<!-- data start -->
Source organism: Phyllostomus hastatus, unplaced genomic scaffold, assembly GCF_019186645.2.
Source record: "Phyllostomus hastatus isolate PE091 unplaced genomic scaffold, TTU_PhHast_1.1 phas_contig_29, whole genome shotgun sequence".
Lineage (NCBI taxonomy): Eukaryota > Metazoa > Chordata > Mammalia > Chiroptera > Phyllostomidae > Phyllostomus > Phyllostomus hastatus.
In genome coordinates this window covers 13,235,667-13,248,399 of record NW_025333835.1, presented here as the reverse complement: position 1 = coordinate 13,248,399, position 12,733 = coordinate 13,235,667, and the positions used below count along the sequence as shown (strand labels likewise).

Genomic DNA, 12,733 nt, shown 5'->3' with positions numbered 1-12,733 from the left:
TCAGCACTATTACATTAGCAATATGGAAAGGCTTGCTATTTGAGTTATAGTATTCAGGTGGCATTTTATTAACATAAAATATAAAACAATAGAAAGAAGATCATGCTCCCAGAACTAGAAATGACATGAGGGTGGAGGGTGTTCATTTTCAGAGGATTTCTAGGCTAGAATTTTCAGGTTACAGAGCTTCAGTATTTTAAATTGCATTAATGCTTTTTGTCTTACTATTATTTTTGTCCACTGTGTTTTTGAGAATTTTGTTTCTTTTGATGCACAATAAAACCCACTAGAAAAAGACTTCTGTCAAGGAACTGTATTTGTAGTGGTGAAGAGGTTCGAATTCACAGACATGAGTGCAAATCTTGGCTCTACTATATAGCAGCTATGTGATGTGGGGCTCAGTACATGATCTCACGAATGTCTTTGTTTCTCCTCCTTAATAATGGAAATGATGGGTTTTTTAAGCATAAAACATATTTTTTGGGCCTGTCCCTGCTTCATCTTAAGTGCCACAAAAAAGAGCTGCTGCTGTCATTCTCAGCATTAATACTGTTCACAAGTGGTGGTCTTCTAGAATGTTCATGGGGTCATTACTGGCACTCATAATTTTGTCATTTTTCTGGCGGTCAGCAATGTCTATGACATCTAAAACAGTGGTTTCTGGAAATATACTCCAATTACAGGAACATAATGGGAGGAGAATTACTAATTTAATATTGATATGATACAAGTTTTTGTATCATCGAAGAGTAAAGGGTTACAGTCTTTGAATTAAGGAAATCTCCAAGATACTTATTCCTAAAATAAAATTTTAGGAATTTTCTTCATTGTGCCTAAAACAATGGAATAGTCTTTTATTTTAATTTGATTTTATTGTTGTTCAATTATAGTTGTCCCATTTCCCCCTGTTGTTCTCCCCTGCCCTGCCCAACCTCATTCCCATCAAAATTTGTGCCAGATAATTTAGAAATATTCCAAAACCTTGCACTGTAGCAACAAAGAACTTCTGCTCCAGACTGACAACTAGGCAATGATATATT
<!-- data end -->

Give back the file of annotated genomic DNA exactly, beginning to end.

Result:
Source organism: Phyllostomus hastatus, unplaced genomic scaffold, assembly GCF_019186645.2.
Source record: "Phyllostomus hastatus isolate PE091 unplaced genomic scaffold, TTU_PhHast_1.1 phas_contig_29, whole genome shotgun sequence".
Lineage (NCBI taxonomy): Eukaryota > Metazoa > Chordata > Mammalia > Chiroptera > Phyllostomidae > Phyllostomus > Phyllostomus hastatus.
In genome coordinates this window covers 13,235,667-13,248,399 of record NW_025333835.1, presented here as the reverse complement: position 1 = coordinate 13,248,399, position 12,733 = coordinate 13,235,667, and the positions used below count along the sequence as shown (strand labels likewise).

Genomic DNA, 12,733 nt, shown 5'->3' with positions numbered 1-12,733 from the left:
TCAGCACTATTACATTAGCAATATGGAAAGGCTTGCTATTTGAGTTATAGTATTCAGGTGGCATTTTATTAACATAAAATATAAAACAATAGAAAGAAGATCATGCTCCCAGAACTAGAAATGACATGAGGGTGGAGGGTGTTCATTTTCAGAGGATTTCTAGGCTAGAATTTTCAGGTTACAGAGCTTCAGTATTTTAAATTGCATTAATGCTTTTTGTCTTACTATTATTTTTGTCCACTGTGTTTTTGAGAATTTTGTTTCTTTTGATGCACAATAAAACCCACTAGAAAAAGACTTCTGTCAAGGAACTGTATTTGTAGTGGTGAAGAGGTTCGAATTCACAGACATGAGTGCAAATCTTGGCTCTACTATATAGCAGCTATGTGATGTGGGGCTCAGTACATGATCTCACGAATGTCTTTGTTTCTCCTCCTTAATAATGGAAATGATGGGTTTTTTAAGCATAAAACATATTTTTTGGGCCTGTCCCTGCTTCATCTTAAGTGCCACAAAAAAGAGCTGCTGCTGTCATTCTCAGCATTAATACTGTTCACAAGTGGTGGTCTTCTAGAATGTTCATGGGGTCATTACTGGCACTCATAATTTTGTCATTTTTCTGGCGGTCAGCAATGTCTATGACATCTAAAACAGTGGTTTCTGGAAATATACTCCAATTACAGGAACATAATGGGAGGAGAATTACTAATTTAATATTGATATGATACAAGTTTTTGTATCATCGAAGAGTAAAGGGTTACAGTCTTTGAATTAAGGAAATCTCCAAGATACTTATTCCTAAAATAAAATTTTAGGAATTTTCTTCATTGTGCCTAAAACAATGGAATAGTCTTTTATTTTAATTTGATTTTATTGTTGTTCAATTATAGTTGTCCCATTTCCCCCTGTTGTTCTCCCCTGCCCTGCCCAACCTCATTCCCATCAAAATTTGTGCCAGATAATTTAGAAATATTCCAAAACCTTGCACTGTAGCAACAAAGAACTTCTGCTCCAGACTGACAACTAGGCAATGATATATT